Friday, 27 September 2013

~ MWYA Random Ramblings: Exhibition Basics ~

Random Ramblings : Exhibition Basics 

Hello there! 
Welcome to Mean Who You Are's Random Ramblings post. This will be a post where I can ramble about any topic that I feel needs to attention and also to help create some awareness from time to time. 

I have been wanting to write this post for a while about Exhibition Basics, but life has been a little bit hectic! I am sure I am not the only one who has has a few questions about Art and Photography Exhibitions, so I decided to Interview a friend of mine, Cedric Vanderlinden who will be opening his own Fine Arts Gallery next month, Underculture Contemporary Fine Arts Gallery

Last month I attended a photography exhibition for the first time and I loved it, yet I had quite a few questions. In helping create awareness, here are some of the basics below:

Here is the link to my previous exhibition post: 
Seeing Things by Karl Schoemaker

Where can you find out about Exhibitions in PE?
A good place to start is ArtEC in Bird Street but, generally, any of the serious galleries (GFI, ART, Underculture, ArtEC, the Athenaeum) will know what’s going on at any of the other venues and will be able to advise you.
 And, of course, last but not least (the most important, in fact):

What are the goals of hosting exhibitions for artists?
Artists exhibit for two main purposes. The first is to develop their name. This is, essentially, a marketing excursive where artists get to show what they are doing. Exhibitions aren't just simply shows, they are a statement (a bit like publishing a book) about where the artist is right now. A good exhibition should be something bold, new, and fresh. It should be a statement. 
Secondly, artists hope to sell their work too, but this goes hand-in-hand with the first type of exhibition (you can’t sell if no one knows about you and so on). The best shows, of course, do both but for most artists, they should approach each exhibit with one or the other frame of mind.

I also recommend looking at Wikipedia:

Photo by Karl Schoemaker
So, in Port Elizbeth, we (artists and galleries alike) need the public to come and see. An artwork that no one sees is useless. Even if the public hates it, artists need feedback and need to interact with their community and their audience. The artists and galleries often go to great expenses to put on these shows (exhibiting isn't cheap), and so they hope that people will come and see.

What is the cover entrance fee? 
There is no fee. And this goes hand-in-hand with what I discussed above: the artists and galleries put money out of their own pocket to put on shows, and these shows are free. And they do that because they believe that the show is important, relevant, interesting, stimulating, and so on. But we need a public that’s willing to come and see. Galleries are open to everyone – you don’t need to ‘understand’ art to attend. Artists and gallery staff are always (ALWAYS) willing to talk about their work, to engage with the public and discuss. There are no stupid questions. And the public should be encouraged to ask (in art-speak: ‘to engage with the artwork’)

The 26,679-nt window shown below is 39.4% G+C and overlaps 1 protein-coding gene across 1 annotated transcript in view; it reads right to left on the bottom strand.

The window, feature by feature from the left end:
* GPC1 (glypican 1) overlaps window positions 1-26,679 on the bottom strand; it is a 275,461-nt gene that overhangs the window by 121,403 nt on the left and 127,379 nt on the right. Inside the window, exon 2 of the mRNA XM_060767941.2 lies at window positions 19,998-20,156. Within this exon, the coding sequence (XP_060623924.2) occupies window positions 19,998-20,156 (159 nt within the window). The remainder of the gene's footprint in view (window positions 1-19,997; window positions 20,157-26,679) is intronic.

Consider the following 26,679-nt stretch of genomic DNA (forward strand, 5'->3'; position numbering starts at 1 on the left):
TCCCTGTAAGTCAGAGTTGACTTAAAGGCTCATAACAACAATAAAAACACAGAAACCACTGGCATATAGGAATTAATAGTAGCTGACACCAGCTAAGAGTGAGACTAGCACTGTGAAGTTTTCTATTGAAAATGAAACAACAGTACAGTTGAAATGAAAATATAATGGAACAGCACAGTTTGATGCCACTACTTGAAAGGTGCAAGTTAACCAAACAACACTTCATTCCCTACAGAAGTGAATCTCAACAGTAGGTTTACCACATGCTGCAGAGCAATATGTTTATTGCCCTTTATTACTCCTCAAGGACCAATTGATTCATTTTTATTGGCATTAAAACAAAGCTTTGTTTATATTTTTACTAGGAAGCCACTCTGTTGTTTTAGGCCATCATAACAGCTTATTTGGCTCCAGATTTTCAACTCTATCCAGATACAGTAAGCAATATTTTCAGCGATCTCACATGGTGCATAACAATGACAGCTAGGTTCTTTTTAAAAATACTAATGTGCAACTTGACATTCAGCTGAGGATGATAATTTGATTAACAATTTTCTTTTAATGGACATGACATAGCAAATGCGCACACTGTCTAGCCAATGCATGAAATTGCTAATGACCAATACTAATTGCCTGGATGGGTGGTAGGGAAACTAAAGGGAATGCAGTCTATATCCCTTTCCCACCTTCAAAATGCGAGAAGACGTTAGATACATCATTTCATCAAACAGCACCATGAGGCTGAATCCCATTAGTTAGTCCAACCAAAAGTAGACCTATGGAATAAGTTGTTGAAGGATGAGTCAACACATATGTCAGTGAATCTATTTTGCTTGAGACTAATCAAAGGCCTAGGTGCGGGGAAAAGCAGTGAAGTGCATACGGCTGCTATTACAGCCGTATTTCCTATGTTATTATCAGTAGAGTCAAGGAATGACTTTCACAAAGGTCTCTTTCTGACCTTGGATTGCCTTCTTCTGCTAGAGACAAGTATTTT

Photo by Karl Schoemaker
Importantly, exhibition openings are in the early evening (generally around 18:00) and some galleries (like mine, for example) are open later. This makes it a perfect 1st stop on a date or a night out. You want to impress, I mean really impress your date? Take them to an exhibition first, and then go to the restaurant… It’s the way that it works in overseas. Visiting galleries is a pastime and often leads to stimulating discussions later.
Similarly, children are naturally curious and fascinated by pictures and art. If parents are looking for free entertainment that educates and stimulates, taking children to galleries is a perfect place to start. For that, we highly recommend the Fine Arts Museum on Park Drive. In fact, that’s something that is missing sorely in Port Elizabeth: children in art museums and galleries. In Brussels, where I come from, the art museums always have school children in them.

Karl & myself sitting in front of
my favorite photo at his exhibition
How often are exhibitions held?  
That really does depend on the type of gallery and the art that is shown. As I mentioned, exhibitions are expensive and take a lot of work to put together, and artists need to work (sometimes for years) before they have a ‘body of work’ (more art-speak) to exhibit. As such, exhibits tend to be once a month, if not less. On average, you can expect between 8 and 12 exhibits a year from each gallery. ArtEC is a notable exception because they are so active in the art community.

I hope you have found this post as interesting as I have! If you have any questions, please feel free to contact me or leave a comment!



  1. I love photo and art exhibits. They are my guilty pleasure. Thanks for the info.

    1. They are awesum and so much fun! Its a pleasure, I am so glad you enjoyed this post :)

  2. We have been very fortunate to have lived near some of the nicest art exhibits.

    1. That is awesum :) I hope to attend more in the near future :)


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